Plain Talk: 'We're drowning out here' says child care provider frustrated by an inept state bureaucracy

Robin Nelson, the CEO of the Boys & Girls Clubs of the Red River Valley, says on this episode of Plain Talk that bureaucratic delays can make it take as long as six weeks to on-board a new employee.

Five women sit at a table with a banner for the boys and girls clubs of the red river valley attached to the front.
Amy Jacobson, North Dakota Childcare Action Alliance; Lorrie Thoemke, YMCA of Cass and Clay Counties; Robin Nelson, Boys & Girls Clubs of the Red River Valley CEO; Jolene Garty, South East Education Cooperative; and Kristin Knorr, North Dakota Afterschool Network, address the current child care crisis during a press conference at the Boys & Girls Clubs of the Red River Valley on Friday, Feb. 3, 2023.
David Samson / The Forum

MINOT, N.D. — You've heard just about every elected official in the state talk about it. Access to child care, and as importantly, access to child care that's affordable, is a real problem in North Dakota. So much so that it's contributing mightily, to our critical workforce shortages.

People who can't find a place to send their kids during the day, or who can't afford it, can't go to work.

But Robin Nelson, the CEO of the Boys and Girls Clubs of the Red River Valley, which provides child care services to some 700 families, says the state is making it difficult for them to operate.

"We're drowning out here," she said on this episode of Plain Talk.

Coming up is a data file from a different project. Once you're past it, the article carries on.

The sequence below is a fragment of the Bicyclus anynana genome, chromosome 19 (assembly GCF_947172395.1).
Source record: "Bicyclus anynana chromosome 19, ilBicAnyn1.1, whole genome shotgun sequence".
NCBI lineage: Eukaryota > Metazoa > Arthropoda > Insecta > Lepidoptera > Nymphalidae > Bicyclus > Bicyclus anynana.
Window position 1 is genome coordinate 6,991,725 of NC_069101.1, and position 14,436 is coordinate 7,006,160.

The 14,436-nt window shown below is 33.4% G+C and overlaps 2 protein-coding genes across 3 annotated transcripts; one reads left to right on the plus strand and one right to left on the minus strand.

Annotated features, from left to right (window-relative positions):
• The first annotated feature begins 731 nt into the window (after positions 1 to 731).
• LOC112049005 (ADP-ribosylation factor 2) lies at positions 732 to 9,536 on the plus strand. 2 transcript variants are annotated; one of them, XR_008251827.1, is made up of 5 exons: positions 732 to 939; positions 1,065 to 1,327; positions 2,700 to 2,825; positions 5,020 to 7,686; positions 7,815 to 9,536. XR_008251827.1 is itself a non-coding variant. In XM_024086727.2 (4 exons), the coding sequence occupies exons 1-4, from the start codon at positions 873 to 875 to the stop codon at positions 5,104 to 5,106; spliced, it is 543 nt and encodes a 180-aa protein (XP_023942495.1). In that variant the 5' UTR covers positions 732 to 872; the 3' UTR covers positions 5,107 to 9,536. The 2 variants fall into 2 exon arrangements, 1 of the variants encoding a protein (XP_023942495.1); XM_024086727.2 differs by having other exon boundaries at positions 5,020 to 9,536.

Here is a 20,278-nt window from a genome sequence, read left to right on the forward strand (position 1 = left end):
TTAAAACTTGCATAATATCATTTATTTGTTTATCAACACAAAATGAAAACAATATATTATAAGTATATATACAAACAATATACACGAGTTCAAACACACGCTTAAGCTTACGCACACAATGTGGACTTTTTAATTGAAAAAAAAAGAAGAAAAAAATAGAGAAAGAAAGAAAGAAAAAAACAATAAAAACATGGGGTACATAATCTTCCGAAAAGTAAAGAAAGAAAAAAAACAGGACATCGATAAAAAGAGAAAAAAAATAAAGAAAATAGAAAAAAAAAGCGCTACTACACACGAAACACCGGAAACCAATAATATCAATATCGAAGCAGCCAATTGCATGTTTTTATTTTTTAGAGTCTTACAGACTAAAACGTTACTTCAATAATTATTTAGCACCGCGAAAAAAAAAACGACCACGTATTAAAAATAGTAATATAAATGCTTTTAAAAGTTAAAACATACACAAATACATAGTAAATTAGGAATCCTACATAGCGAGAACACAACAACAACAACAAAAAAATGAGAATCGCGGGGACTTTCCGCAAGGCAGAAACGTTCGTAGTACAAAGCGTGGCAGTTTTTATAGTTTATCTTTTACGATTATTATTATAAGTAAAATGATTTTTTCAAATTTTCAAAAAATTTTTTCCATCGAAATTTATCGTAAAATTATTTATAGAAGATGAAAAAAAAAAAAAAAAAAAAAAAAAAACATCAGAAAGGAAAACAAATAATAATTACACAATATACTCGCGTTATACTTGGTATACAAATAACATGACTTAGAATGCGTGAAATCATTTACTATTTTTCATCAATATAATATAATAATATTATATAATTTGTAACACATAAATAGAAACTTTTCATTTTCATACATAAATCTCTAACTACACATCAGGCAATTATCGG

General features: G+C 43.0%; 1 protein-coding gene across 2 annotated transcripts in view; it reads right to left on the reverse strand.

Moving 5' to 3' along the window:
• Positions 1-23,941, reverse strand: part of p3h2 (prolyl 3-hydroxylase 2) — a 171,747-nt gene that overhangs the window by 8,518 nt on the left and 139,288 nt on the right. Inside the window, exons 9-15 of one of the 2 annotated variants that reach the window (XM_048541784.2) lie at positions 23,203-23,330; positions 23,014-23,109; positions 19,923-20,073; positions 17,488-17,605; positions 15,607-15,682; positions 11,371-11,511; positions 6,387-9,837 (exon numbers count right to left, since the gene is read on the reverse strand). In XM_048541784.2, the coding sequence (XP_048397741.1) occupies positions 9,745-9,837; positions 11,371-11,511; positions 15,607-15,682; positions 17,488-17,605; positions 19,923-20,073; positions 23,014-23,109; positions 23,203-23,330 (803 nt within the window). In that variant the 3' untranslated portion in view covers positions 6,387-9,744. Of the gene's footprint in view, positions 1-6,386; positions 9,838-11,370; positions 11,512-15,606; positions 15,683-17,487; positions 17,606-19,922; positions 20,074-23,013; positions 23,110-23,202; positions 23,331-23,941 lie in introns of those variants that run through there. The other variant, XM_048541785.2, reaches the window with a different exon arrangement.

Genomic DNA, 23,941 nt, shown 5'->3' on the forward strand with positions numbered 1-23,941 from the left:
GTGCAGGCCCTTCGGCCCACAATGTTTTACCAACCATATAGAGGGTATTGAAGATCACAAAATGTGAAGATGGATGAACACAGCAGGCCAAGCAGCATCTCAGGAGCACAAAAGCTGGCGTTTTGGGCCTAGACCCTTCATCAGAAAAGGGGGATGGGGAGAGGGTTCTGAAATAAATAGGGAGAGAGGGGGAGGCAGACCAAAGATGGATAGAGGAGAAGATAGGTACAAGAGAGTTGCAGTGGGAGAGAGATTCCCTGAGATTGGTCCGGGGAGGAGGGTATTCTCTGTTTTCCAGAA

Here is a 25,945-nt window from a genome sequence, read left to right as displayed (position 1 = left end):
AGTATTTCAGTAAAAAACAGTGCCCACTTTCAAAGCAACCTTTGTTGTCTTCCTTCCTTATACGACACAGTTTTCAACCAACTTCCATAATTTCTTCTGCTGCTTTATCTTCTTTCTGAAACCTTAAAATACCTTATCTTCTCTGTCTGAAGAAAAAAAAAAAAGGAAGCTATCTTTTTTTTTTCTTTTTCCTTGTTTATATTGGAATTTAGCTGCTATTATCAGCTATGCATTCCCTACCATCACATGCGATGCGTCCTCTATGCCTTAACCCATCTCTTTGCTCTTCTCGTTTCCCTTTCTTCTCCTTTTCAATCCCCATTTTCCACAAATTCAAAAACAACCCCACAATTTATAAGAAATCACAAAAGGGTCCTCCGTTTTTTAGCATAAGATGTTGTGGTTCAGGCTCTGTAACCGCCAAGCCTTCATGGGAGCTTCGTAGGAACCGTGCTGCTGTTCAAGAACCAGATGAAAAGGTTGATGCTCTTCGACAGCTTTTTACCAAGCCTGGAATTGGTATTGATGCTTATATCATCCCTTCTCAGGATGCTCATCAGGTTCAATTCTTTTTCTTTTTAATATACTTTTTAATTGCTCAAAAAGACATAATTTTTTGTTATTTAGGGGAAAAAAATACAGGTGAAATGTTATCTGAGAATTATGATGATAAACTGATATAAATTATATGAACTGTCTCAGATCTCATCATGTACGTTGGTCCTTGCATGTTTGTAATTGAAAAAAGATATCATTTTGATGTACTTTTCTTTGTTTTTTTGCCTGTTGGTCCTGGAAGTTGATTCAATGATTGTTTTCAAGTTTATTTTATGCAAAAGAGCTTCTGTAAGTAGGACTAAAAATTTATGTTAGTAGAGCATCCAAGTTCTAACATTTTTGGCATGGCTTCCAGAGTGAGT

She says that an online licensing portal to make the hiring process for child care workers easier has, in fact, made things more difficult because the system "continues to crash" when they try to upload documents. "We are receiving late fees because we're missing deadlines," Nelson says.


Background checks for those same workers are also a problem. Nelson says there are "major backlogs," particularly in the area of fingerprinting. She says it can take up to three weeks for a prospective hire to get an appointment to have their fingerprints taken, and even once they're sent in, Nelson says state workers have told her that it might take 11 business days for them to even begin to process them.

All told, Nelson says it can take as long as 4 to 6 weeks to get a child care worker licensed and ready to work, which is an eternity, all the more so when you consider we're talking about workers taking jobs at what are, quite frankly, entry-level wages. How many of them can afford to wait for a month and a half before they can begin working and collecting a paycheck? Especially when there are so many other job opportunities available?

Also on this episode, my co-host Ben Hanson and I discuss my story about the familial connections between a freshman state lawmaker and a racist church in Missouri, as well as some bills that are advancing to hopefully address North Dakota's workforce shortages.

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Opinion by Rob Port
Rob Port is a news reporter, columnist, and podcast host for the Forum News Service. He has an extensive background in investigations and public records. He has covered political events in North Dakota and the upper Midwest for two decades. Reach him at Click here to subscribe to his Plain Talk podcast.
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